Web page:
Google Poised to Strike $111 Million Land Deal with San Jose
December 03, 2018 / Jennifer Wadsworth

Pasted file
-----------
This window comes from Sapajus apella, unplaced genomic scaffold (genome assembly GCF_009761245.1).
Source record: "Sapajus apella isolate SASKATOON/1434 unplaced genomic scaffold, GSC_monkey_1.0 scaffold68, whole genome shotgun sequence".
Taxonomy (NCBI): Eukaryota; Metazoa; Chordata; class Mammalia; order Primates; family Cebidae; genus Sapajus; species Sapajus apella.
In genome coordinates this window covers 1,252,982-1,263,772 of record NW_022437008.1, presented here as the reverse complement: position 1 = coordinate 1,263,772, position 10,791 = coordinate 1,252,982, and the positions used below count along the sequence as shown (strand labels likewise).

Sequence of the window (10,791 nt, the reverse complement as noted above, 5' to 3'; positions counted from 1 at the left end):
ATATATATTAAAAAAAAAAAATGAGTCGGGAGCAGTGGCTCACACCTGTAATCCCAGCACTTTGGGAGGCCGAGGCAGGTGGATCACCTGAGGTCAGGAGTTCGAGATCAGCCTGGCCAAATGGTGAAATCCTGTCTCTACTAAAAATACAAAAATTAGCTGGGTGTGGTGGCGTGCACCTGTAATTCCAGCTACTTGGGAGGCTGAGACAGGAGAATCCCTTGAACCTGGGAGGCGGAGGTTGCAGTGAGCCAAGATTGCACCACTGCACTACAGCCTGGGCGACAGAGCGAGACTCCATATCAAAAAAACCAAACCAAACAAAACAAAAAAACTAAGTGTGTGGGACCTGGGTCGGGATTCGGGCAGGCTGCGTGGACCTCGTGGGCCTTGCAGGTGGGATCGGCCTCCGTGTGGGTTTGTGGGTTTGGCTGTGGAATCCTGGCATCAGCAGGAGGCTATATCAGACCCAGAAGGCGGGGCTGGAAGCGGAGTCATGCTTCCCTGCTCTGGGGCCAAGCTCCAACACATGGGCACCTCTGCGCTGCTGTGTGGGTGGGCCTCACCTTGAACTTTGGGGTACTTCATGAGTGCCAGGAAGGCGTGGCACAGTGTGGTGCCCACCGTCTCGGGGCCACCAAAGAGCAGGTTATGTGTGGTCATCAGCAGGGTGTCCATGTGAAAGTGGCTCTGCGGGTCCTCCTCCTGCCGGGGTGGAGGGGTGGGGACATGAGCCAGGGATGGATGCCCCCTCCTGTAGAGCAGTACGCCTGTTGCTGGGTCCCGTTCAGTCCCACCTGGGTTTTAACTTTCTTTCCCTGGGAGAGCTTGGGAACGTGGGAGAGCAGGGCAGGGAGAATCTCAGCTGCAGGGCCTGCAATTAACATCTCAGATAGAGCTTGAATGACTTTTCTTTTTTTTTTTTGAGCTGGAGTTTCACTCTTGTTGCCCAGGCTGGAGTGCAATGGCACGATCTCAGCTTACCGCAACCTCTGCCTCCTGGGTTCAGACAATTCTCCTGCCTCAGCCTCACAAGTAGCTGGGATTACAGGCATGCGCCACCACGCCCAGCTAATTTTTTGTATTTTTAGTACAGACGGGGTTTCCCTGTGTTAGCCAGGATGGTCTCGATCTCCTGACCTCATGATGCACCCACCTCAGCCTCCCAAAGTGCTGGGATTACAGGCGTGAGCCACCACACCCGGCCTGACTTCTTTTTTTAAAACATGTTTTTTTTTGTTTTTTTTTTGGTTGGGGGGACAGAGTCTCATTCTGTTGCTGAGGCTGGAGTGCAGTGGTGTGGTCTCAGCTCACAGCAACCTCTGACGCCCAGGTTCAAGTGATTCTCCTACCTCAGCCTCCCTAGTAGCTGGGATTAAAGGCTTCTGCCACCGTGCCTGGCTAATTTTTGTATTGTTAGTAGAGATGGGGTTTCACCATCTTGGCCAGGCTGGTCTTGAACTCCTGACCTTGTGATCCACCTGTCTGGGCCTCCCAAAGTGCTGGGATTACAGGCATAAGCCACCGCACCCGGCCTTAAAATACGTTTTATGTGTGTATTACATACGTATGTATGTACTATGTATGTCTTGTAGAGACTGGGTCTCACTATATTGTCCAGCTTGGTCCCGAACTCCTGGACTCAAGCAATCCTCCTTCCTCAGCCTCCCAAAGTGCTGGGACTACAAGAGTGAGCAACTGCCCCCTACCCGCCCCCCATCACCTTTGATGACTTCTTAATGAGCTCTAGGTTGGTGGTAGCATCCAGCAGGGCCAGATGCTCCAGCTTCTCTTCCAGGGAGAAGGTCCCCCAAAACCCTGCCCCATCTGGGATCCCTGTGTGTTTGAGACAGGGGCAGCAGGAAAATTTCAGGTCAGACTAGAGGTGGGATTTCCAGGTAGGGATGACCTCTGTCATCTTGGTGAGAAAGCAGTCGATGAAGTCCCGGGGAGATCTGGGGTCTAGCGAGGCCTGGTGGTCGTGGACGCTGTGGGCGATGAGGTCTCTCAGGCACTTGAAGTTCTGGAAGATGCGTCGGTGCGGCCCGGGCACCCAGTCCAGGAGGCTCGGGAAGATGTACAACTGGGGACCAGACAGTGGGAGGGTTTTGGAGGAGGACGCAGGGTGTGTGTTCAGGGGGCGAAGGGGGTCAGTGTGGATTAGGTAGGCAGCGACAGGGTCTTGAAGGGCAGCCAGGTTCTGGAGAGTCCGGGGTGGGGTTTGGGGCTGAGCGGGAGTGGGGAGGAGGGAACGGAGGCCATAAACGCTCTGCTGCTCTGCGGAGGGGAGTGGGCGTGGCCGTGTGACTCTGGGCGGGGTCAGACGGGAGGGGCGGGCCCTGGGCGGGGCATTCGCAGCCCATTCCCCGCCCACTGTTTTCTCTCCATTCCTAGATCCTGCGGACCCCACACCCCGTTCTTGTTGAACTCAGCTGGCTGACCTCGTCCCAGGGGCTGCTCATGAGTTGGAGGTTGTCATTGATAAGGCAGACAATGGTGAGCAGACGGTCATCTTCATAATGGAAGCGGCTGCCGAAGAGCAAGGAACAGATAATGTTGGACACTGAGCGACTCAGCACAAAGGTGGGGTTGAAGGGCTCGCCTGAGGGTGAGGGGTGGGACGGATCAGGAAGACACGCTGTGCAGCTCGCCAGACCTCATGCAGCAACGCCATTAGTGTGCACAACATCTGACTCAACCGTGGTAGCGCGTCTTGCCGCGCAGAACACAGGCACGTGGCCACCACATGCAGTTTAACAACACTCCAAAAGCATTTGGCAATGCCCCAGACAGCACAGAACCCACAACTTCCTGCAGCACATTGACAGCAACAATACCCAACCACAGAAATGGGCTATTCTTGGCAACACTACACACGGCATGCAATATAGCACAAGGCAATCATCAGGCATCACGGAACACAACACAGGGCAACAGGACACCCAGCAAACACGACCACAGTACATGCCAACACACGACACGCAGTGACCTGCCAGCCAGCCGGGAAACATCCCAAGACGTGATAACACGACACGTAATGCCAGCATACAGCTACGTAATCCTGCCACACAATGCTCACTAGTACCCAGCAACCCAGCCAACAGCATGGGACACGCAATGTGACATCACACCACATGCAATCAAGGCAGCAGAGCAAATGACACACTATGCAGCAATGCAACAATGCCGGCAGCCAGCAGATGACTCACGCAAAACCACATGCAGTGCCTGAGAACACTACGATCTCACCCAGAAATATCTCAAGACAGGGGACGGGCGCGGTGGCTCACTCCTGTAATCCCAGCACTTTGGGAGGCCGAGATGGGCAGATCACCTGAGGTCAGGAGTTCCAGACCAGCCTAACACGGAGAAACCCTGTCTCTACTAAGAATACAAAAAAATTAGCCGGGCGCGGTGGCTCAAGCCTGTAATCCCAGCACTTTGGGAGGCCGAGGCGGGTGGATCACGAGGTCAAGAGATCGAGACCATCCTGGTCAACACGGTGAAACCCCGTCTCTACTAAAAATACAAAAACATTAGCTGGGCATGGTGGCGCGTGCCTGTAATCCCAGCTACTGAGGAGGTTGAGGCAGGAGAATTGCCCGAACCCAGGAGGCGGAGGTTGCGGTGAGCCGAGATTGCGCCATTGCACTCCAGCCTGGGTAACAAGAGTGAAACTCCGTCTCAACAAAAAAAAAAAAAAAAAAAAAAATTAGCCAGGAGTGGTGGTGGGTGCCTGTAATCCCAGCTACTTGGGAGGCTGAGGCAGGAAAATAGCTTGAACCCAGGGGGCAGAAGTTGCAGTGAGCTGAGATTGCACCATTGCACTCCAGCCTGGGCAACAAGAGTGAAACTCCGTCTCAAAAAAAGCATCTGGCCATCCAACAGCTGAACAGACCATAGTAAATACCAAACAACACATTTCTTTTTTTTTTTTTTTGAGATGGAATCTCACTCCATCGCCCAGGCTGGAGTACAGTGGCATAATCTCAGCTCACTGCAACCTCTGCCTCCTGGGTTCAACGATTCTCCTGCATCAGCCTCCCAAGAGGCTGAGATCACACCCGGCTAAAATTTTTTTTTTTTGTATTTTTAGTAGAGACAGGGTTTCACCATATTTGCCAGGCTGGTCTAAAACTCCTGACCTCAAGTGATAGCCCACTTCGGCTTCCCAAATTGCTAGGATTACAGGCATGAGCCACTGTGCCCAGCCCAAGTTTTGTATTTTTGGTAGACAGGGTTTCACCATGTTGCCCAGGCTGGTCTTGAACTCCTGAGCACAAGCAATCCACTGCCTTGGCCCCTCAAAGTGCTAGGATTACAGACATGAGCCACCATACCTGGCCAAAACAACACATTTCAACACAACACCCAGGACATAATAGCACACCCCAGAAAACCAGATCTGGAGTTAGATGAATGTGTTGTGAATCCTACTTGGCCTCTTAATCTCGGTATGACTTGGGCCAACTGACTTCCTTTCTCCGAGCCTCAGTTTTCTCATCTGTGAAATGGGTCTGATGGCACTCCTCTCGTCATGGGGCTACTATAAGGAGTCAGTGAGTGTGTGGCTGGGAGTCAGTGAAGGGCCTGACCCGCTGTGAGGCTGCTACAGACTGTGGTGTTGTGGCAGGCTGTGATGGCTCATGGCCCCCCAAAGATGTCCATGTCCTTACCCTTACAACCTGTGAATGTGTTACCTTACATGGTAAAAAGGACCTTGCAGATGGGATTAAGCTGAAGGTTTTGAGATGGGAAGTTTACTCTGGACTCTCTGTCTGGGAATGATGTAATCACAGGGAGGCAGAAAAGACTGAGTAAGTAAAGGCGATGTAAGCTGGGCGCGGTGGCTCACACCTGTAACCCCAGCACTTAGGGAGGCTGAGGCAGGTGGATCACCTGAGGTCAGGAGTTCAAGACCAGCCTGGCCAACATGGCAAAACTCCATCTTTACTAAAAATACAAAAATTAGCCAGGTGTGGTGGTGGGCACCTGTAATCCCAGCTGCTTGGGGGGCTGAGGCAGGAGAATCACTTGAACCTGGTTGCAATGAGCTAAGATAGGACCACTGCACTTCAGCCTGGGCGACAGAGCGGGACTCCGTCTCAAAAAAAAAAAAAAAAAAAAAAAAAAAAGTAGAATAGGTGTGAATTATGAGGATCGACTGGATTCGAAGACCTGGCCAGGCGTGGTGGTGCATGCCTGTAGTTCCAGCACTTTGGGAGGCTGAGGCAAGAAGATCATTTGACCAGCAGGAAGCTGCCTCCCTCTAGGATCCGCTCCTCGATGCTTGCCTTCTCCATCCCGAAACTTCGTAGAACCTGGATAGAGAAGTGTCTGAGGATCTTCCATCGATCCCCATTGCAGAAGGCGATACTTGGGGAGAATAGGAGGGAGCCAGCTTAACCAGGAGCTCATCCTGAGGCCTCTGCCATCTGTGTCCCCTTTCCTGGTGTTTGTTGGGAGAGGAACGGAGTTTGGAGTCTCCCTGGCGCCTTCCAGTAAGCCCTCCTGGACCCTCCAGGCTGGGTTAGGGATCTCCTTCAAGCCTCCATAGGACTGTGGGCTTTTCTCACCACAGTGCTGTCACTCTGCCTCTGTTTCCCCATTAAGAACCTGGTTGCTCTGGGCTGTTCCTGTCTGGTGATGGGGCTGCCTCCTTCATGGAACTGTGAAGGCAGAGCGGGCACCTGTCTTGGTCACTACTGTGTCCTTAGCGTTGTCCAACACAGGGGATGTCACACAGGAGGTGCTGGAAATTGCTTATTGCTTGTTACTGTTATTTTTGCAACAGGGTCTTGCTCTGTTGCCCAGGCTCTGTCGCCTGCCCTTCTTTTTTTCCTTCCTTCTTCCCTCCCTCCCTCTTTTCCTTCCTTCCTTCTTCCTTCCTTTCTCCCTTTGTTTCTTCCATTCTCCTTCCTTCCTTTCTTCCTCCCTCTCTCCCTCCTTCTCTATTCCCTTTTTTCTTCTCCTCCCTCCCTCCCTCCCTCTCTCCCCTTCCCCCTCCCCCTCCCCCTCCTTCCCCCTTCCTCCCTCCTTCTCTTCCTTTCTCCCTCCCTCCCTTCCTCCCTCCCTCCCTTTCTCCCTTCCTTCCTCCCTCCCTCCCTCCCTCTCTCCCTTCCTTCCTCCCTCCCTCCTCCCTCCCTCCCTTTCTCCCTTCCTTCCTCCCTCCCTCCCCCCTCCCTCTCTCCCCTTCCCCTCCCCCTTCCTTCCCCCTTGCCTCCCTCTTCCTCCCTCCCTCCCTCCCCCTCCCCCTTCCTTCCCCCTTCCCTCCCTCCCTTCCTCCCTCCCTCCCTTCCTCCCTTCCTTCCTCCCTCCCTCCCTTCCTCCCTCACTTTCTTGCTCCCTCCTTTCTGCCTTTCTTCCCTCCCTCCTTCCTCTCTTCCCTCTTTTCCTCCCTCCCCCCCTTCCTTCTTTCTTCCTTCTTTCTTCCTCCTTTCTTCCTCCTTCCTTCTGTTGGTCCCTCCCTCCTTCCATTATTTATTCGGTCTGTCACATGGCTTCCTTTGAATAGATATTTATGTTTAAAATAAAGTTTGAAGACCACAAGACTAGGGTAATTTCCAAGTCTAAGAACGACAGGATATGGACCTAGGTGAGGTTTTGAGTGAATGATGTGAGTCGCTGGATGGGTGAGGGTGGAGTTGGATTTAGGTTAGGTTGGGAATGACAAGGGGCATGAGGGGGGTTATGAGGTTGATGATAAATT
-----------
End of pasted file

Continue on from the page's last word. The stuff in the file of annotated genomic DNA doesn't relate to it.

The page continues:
Google’s move to San Jose would radically alter the landscape of the 10th largest city in the U.S. by redeveloping 50 acres of downtown into a taller, denser blend of offices, shops, restaurants and public plazas linked to BART, Amtrak, and Caltrain through the aspiring “Grand Central Station of the West. It will take years before the tech company realizes its vision for the city’s core. But a key City Council vote this week lays the groundwork. Come Tuesday, San Jose’s elected leaders will consider Google’s offer to pay $111 million in exchange for 10.5 acres of public land—some owned by the city, some by the successor to the defunct Redevelopment Agency—with the option of buying 11 more acres in the future. That’s $237.50 per square foot or two-and-a-half times what neighboring properties appraised for in 2017, but well below what Google spent as part of its recent $1 billion office park purchase in Mountain View.